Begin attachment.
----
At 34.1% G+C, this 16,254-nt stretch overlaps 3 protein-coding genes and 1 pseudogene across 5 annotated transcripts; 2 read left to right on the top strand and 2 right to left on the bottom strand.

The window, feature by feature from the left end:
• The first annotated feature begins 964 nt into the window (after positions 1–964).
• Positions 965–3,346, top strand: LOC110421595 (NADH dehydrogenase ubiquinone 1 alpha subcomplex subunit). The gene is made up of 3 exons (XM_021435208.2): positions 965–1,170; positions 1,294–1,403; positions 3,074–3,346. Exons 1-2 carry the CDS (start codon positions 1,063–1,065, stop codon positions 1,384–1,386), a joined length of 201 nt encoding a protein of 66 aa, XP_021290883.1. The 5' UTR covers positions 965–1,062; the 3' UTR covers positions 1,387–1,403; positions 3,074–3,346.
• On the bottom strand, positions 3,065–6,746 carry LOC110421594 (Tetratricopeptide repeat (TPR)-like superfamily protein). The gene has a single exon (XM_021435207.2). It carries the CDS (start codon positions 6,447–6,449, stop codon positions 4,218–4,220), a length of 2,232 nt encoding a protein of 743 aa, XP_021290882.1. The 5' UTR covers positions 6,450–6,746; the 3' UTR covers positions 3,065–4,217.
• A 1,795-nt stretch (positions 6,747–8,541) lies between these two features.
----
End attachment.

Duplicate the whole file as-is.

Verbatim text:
At 34.1% G+C, this 16,254-nt stretch overlaps 3 protein-coding genes and 1 pseudogene across 5 annotated transcripts; 2 read left to right on the top strand and 2 right to left on the bottom strand.

The window, feature by feature from the left end:
• The first annotated feature begins 964 nt into the window (after positions 1–964).
• Positions 965–3,346, top strand: LOC110421595 (NADH dehydrogenase ubiquinone 1 alpha subcomplex subunit). The gene is made up of 3 exons (XM_021435208.2): positions 965–1,170; positions 1,294–1,403; positions 3,074–3,346. Exons 1-2 carry the CDS (start codon positions 1,063–1,065, stop codon positions 1,384–1,386), a joined length of 201 nt encoding a protein of 66 aa, XP_021290883.1. The 5' UTR covers positions 965–1,062; the 3' UTR covers positions 1,387–1,403; positions 3,074–3,346.
• On the bottom strand, positions 3,065–6,746 carry LOC110421594 (Tetratricopeptide repeat (TPR)-like superfamily protein). The gene has a single exon (XM_021435207.2). It carries the CDS (start codon positions 6,447–6,449, stop codon positions 4,218–4,220), a length of 2,232 nt encoding a protein of 743 aa, XP_021290882.1. The 5' UTR covers positions 6,450–6,746; the 3' UTR covers positions 3,065–4,217.
• A 1,795-nt stretch (positions 6,747–8,541) lies between these two features.